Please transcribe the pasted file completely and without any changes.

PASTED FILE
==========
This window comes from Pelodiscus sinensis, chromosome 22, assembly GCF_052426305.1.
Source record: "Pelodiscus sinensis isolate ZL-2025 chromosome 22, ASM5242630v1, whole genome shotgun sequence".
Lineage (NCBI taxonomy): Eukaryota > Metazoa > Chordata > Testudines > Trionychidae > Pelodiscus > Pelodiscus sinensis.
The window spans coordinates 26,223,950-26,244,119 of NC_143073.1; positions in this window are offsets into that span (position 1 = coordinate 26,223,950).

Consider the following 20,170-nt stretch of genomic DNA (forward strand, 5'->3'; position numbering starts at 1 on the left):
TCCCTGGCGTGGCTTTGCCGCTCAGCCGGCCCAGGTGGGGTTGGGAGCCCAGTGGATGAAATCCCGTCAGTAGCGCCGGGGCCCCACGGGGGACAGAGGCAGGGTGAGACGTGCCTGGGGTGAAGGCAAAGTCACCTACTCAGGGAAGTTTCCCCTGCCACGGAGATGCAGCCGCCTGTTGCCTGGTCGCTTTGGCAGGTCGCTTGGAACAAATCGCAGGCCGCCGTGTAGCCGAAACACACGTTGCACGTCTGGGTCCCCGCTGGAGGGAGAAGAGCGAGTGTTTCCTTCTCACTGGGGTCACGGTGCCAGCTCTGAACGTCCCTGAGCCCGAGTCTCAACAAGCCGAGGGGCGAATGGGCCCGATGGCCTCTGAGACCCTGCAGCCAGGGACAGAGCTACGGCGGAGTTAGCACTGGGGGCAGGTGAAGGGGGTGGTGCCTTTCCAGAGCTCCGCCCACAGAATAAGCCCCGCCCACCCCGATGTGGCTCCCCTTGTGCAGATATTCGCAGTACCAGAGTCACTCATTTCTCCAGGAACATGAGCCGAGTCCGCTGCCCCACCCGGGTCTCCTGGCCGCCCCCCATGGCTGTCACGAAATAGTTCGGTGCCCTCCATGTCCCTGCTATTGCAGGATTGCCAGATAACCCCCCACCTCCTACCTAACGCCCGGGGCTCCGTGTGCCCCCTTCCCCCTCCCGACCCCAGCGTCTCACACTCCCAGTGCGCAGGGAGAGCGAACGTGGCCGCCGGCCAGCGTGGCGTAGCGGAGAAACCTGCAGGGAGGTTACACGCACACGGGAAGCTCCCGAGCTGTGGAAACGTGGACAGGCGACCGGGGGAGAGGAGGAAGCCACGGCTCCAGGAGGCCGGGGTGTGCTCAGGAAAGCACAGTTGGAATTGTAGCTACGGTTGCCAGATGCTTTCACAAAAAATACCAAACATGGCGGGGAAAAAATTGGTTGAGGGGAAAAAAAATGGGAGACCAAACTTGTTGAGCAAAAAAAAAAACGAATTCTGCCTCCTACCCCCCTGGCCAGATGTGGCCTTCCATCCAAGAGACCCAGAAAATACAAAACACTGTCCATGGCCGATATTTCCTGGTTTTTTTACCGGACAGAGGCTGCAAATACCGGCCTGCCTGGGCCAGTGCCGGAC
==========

This window comes from Pelodiscus sinensis, chromosome 22, assembly GCF_052426305.1.
Source record: "Pelodiscus sinensis isolate ZL-2025 chromosome 22, ASM5242630v1, whole genome shotgun sequence".
Lineage (NCBI taxonomy): Eukaryota > Metazoa > Chordata > Testudines > Trionychidae > Pelodiscus > Pelodiscus sinensis.
The window spans coordinates 26,223,950-26,244,119 of NC_143073.1; positions in this window are offsets into that span (position 1 = coordinate 26,223,950).

Consider the following 20,170-nt stretch of genomic DNA (forward strand, 5'->3'; position numbering starts at 1 on the left):
TCCCTGGCGTGGCTTTGCCGCTCAGCCGGCCCAGGTGGGGTTGGGAGCCCAGTGGATGAAATCCCGTCAGTAGCGCCGGGGCCCCACGGGGGACAGAGGCAGGGTGAGACGTGCCTGGGGTGAAGGCAAAGTCACCTACTCAGGGAAGTTTCCCCTGCCACGGAGATGCAGCCGCCTGTTGCCTGGTCGCTTTGGCAGGTCGCTTGGAACAAATCGCAGGCCGCCGTGTAGCCGAAACACACGTTGCACGTCTGGGTCCCCGCTGGAGGGAGAAGAGCGAGTGTTTCCTTCTCACTGGGGTCACGGTGCCAGCTCTGAACGTCCCTGAGCCCGAGTCTCAACAAGCCGAGGGGCGAATGGGCCCGATGGCCTCTGAGACCCTGCAGCCAGGGACAGAGCTACGGCGGAGTTAGCACTGGGGGCAGGTGAAGGGGGTGGTGCCTTTCCAGAGCTCCGCCCACAGAATAAGCCCCGCCCACCCCGATGTGGCTCCCCTTGTGCAGATATTCGCAGTACCAGAGTCACTCATTTCTCCAGGAACATGAGCCGAGTCCGCTGCCCCACCCGGGTCTCCTGGCCGCCCCCCATGGCTGTCACGAAATAGTTCGGTGCCCTCCATGTCCCTGCTATTGCAGGATTGCCAGATAACCCCCCACCTCCTACCTAACGCCCGGGGCTCCGTGTGCCCCCTTCCCCCTCCCGACCCCAGCGTCTCACACTCCCAGTGCGCAGGGAGAGCGAACGTGGCCGCCGGCCAGCGTGGCGTAGCGGAGAAACCTGCAGGGAGGTTACACGCACACGGGAAGCTCCCGAGCTGTGGAAACGTGGACAGGCGACCGGGGGAGAGGAGGAAGCCACGGCTCCAGGAGGCCGGGGTGTGCTCAGGAAAGCACAGTTGGAATTGTAGCTACGGTTGCCAGATGCTTTCACAAAAAATACCAAACATGGCGGGGAAAAAATTGGTTGAGGGGAAAAAAAATGGGAGACCAAACTTGTTGAGCAAAAAAAAAAACGAATTCTGCCTCCTACCCCCCTGGCCAGATGTGGCCTTCCATCCAAGAGACCCAGAAAATACAAAACACTGTCCATGGCCGATATTTCCTGGTTTTTTTACCGGACAGAGGCTGCAAATACCGGCCTGCCTGGGCCAGTGCCGGAC